I read an article by Ezra Klein the other day, in the liberal American Prospect magazine (Yes, I do try to read both sides) called, "The Argument Over Inequality, The myth of individual exceptionalism may undermine society on the whole."
The title grabbed my attention, after all, I always believed that individual exceptionalism was a real thing. Since I was a child, I was sure that there were people in my family and in society who were exceptional in one way or another. Not only that, I have often thought that perhaps I was exceptional in one way or another, that I had something special to add to society. Yet Mr. Klein was here to tell me that actually, everything I thought about exceptionalism and personal achievement is wrong, and might actually be BAD for "society on the whole." Surprising.
Klein starts by using CBO numbers dishonestly to establish that our current system of capitalism is unfair:
"2006 is now the most unequal year on record. The number to remember is 5,800 percent. That's how much the incomes of the bottom 20 percent would have increased since 1979 if they had been given the same $863,000 pay increase as the average member of the top 1 percent.
That didn't happen, of course. Instead, the number was 11 percent, or $1,600. That was the raise given to the bottom quintile during the past 30 years. Altogether, it could almost buy you a Macbook Air. Almost."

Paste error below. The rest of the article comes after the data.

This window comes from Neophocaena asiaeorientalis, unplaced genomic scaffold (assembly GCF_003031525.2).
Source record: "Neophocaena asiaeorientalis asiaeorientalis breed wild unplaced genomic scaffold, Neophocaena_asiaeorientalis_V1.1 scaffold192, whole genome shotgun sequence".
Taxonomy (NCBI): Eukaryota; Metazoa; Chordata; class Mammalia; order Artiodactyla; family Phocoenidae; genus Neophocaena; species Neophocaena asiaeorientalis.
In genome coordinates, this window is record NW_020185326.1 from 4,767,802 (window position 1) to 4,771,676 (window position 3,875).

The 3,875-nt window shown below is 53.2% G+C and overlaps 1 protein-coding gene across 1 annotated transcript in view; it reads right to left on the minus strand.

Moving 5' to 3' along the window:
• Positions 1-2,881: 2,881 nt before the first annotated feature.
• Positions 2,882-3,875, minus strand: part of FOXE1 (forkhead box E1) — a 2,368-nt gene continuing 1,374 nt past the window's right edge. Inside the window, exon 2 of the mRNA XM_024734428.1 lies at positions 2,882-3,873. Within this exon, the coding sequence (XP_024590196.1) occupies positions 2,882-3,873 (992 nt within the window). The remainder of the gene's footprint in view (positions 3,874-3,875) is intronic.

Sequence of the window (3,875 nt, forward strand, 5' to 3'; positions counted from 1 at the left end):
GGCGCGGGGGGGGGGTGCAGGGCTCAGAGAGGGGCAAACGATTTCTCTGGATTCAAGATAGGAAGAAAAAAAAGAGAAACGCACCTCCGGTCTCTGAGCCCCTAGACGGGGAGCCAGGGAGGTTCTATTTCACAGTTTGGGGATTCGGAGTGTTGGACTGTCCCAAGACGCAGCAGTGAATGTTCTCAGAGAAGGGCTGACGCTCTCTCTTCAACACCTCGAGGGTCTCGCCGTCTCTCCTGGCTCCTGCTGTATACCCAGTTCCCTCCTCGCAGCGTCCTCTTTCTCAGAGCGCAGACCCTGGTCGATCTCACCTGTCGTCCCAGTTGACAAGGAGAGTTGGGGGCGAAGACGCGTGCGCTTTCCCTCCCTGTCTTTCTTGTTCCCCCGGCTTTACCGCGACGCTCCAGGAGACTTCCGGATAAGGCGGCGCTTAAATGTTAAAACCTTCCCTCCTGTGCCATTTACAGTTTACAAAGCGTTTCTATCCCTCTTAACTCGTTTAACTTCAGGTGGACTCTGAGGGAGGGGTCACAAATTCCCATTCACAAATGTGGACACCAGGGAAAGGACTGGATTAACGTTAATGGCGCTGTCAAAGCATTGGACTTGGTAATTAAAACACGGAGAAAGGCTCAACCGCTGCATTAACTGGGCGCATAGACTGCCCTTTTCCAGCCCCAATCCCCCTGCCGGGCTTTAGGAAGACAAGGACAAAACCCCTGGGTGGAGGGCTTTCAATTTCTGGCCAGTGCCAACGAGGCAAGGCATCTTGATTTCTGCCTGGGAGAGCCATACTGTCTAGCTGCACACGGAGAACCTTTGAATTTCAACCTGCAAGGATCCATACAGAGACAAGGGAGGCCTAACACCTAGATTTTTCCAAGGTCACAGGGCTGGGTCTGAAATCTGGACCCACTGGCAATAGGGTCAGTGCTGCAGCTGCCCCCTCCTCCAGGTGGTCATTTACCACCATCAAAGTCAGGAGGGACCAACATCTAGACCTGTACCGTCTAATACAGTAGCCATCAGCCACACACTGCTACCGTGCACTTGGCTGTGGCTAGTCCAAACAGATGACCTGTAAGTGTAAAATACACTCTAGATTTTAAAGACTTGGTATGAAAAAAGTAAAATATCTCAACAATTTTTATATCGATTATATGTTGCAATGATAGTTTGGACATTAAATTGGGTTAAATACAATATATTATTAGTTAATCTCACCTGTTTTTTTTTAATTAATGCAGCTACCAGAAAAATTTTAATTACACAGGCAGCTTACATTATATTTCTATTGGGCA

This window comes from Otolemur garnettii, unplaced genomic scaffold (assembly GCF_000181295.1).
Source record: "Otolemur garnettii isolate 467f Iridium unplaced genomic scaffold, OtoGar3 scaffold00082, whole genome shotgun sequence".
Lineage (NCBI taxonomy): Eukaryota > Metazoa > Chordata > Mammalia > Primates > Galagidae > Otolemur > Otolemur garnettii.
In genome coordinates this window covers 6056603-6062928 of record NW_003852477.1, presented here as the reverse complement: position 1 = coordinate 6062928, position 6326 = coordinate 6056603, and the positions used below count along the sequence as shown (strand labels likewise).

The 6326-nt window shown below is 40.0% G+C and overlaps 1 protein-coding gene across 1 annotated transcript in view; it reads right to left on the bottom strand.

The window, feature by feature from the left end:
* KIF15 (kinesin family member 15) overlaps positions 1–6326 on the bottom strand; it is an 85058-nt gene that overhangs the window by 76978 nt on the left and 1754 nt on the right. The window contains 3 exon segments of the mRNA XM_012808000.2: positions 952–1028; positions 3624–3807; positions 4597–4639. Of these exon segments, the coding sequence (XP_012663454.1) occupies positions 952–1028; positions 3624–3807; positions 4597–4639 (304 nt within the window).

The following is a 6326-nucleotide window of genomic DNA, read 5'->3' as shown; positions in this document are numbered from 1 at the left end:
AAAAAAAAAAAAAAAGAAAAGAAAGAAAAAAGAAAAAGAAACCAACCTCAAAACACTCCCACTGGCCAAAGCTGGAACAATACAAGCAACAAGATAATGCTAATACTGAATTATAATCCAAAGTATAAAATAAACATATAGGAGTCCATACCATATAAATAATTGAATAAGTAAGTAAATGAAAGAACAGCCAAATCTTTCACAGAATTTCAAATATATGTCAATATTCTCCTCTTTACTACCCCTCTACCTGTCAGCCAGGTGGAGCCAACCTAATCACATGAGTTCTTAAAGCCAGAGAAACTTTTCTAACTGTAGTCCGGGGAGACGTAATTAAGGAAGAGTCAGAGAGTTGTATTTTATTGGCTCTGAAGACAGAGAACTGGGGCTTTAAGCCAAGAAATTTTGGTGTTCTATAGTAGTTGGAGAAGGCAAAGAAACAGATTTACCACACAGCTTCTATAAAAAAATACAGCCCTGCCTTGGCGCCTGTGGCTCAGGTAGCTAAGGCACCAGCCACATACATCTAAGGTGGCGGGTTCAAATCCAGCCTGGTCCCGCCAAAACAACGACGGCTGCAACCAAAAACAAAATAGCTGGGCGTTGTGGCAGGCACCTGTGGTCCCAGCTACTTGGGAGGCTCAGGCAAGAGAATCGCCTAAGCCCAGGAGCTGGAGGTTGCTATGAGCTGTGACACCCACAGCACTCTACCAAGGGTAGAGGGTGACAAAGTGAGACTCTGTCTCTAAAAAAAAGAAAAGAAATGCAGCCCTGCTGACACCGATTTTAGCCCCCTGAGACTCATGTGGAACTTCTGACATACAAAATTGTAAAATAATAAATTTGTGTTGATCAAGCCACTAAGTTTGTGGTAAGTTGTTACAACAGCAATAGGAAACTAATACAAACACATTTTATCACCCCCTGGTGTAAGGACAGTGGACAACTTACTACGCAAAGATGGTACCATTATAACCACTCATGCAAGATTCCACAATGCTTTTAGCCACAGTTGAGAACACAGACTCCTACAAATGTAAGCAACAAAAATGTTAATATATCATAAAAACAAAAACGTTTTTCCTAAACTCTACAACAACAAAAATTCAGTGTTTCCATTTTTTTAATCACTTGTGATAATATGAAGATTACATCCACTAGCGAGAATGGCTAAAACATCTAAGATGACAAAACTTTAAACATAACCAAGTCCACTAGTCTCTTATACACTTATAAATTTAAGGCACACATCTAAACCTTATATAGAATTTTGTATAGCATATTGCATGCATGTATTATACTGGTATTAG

Never mind that the "poor" is a fluid definition in America, as opposed to most other countries in the history of man where the class you were born into was most likely the class you'd die in. Never mind that people who are poor in America today often move up tommorrow if they work at it, and sometimes those who are rich today, aren't always so rich tommorrow, all thanks to our "unequal" system of capitalism.
Using Bell's invention of the telephone and Darwin's evolution research as examples, Klein goes on to suggests that it's simply not fair for a select few to reap rewards for various inventions. After all, every invention builds on the technology that comes before it, and often times there are "parallel inventions." Someone, sooner or later, would have invented the magic doohicky:
"That is often the dull reality of progress: It follows a comma rather than a paragraph break. A field of research achieves a critical mass of ideas and underlying concepts and the next step becomes clear to a number of experts. A mixture of timing, PR savvy, and aggressive legal representation decides the name that gets etched into the history books. But the credit, properly distributed, should really accrue to the collective knowledge and expertise of society."
Think about that for a second. "The credit, properly distributed, should really accrue to the collective..." But society didn't invent the telephone, Alexander Graham Bell did. And he didn't do it for the collective. He did it for his own selfish reasons and thank god for that. Bell gets the credit, and society gets to use the telephone.